Just to be clear, once I get to 255watts I can keep it no problem but it’s just the start and end of the 20sec interval that I’m losing a few watts.
I find ERG mode isn’t the best for VO2max intervals for me. There’s the lag issue for sure, and also when I start getting fatigued my power gets erratic (my cadence must be erratic) and going above/below my target. I need singleminded focus to complete VO2max anyway, so resistance works well for me since I am already so focused on the task that manually dialing in my resistance works well with no extra effort.
I tend to do the first few in erg mode to get through on target. Then the last couple I do in resistance mode so that I can push a bit higher if I have anything left (unlikely) or lower it a bit so that I can complete.
Yeah the difference at 255 watts is not insignificant…that said, personally I don’t stress about this as for me being within +/- 5 watts is pretty immaterial. Everyone has different levels of OCD on this though. As you can see in the screenshot below from my last short duration interval workout I’m rarely at an exact match
Those were 15 seconds in duration - for me being that far off target is fine, all part of the process. Even with manual mode, no power match, etc…it is really hard to exactly hit a target for that short of a duration. The meaningful piece (in my opinion) is getting close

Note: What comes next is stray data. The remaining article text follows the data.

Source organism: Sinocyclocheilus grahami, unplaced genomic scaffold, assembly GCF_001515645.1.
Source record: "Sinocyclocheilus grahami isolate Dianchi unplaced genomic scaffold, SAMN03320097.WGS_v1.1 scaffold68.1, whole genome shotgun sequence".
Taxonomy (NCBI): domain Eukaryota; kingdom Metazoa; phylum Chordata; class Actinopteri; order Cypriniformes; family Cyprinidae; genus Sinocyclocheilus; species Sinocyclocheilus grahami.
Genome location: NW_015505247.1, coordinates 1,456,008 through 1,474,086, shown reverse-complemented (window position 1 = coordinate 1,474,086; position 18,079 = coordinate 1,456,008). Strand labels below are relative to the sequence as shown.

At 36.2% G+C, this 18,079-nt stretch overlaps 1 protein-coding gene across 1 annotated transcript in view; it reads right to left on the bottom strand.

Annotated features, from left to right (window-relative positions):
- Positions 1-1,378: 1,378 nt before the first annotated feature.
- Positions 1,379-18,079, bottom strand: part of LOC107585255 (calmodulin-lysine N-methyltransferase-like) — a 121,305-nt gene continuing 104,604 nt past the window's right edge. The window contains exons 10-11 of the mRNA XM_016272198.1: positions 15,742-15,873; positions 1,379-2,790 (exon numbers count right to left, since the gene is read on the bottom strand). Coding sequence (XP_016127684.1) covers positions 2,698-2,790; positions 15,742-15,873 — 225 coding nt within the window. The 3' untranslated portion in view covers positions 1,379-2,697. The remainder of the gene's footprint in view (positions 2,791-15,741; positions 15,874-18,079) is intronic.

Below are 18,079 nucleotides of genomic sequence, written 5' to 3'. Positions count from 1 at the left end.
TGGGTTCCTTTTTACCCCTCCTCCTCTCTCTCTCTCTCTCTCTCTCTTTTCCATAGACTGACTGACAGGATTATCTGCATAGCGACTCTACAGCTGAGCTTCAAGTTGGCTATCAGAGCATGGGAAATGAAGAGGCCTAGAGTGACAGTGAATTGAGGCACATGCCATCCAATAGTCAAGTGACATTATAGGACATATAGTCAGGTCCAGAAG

I’ve done several years of TR plans and it is always hard when you are transitioning into the VO2max stuff You’ve just spent 12 weeks doing mostly sweet spot without any high power stuff. I think this is just inherent in any structured base, build plan so it is not a bad thing, just something you need to be aware of. This is made even more pronounced by the fact that most of us are doing this base work in the winter with little or no outdoor riding so we are not even getting those short random 120%+ spurts that come on even the easiest outdoor rides much less what you’d get in terms of higher power bursts on even the easiest group ride.
On top of the fact that it is just plain hard to have to crank out %120-140% of FTP, you have the added challenge that the snap you need to go from the recovery power to the VO2max target power quickly is hard and you are probably not quite up to snuff on that aspect of your riding at this point in the season. it will come as it always does.
I don’t know if this helps, but on my Magnus in ERG mode, I build up my cadence a couple of seconds before the intervals start so that I’m at my target wattage and then hold on for the interval.
I assume that you mean that your reported power vs target at the end of the interval always falls short which in that case it could be the lag of your trainer to apply and report braking power. My trainer can take up to 5-6s to catch up. The bigger the jump i.e recovery level to 120% FTP the worse the “miss” as is the shorter the interval. I have “missed” targets by 30,40,50W on short <20s) intervals because my trainer simply can’t get there fast enough to average the transition out even though I can hit the actual power output. There are ways to minimize it but I am too lazy to get out of Erg mode and have simply decided to accept it.
Try experimenting with your Power Smoothing settings too, just an idea